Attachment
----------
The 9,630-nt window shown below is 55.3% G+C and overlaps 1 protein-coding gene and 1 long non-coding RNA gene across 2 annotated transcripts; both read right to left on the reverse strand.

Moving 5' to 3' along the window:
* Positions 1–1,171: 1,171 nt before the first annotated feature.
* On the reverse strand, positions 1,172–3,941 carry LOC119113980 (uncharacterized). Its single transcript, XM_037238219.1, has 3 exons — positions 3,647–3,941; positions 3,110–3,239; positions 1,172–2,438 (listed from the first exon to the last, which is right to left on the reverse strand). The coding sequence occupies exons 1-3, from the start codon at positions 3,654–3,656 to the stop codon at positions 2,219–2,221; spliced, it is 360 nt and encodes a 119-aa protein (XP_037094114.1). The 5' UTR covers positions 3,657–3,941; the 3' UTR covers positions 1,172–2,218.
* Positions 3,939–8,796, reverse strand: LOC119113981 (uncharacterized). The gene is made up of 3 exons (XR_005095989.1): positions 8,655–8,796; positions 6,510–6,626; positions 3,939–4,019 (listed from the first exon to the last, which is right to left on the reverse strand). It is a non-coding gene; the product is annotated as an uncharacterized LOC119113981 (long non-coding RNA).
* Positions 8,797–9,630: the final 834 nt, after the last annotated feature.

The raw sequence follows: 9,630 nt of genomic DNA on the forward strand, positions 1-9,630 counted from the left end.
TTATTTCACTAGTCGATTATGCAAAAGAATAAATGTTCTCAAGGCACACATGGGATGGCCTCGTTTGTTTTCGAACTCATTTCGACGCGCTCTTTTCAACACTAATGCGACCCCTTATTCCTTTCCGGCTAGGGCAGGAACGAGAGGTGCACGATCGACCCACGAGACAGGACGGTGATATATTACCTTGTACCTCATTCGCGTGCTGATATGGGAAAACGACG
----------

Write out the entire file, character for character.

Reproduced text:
The 9,630-nt window shown below is 55.3% G+C and overlaps 1 protein-coding gene and 1 long non-coding RNA gene across 2 annotated transcripts; both read right to left on the reverse strand.

Moving 5' to 3' along the window:
* Positions 1–1,171: 1,171 nt before the first annotated feature.
* On the reverse strand, positions 1,172–3,941 carry LOC119113980 (uncharacterized). Its single transcript, XM_037238219.1, has 3 exons — positions 3,647–3,941; positions 3,110–3,239; positions 1,172–2,438 (listed from the first exon to the last, which is right to left on the reverse strand). The coding sequence occupies exons 1-3, from the start codon at positions 3,654–3,656 to the stop codon at positions 2,219–2,221; spliced, it is 360 nt and encodes a 119-aa protein (XP_037094114.1). The 5' UTR covers positions 3,657–3,941; the 3' UTR covers positions 1,172–2,218.
* Positions 3,939–8,796, reverse strand: LOC119113981 (uncharacterized). The gene is made up of 3 exons (XR_005095989.1): positions 8,655–8,796; positions 6,510–6,626; positions 3,939–4,019 (listed from the first exon to the last, which is right to left on the reverse strand). It is a non-coding gene; the product is annotated as an uncharacterized LOC119113981 (long non-coding RNA).
* Positions 8,797–9,630: the final 834 nt, after the last annotated feature.

The raw sequence follows: 9,630 nt of genomic DNA on the forward strand, positions 1-9,630 counted from the left end.
TTATTTCACTAGTCGATTATGCAAAAGAATAAATGTTCTCAAGGCACACATGGGATGGCCTCGTTTGTTTTCGAACTCATTTCGACGCGCTCTTTTCAACACTAATGCGACCCCTTATTCCTTTCCGGCTAGGGCAGGAACGAGAGGTGCACGATCGACCCACGAGACAGGACGGTGATATATTACCTTGTACCTCATTCGCGTGCTGATATGGGAAAACGACG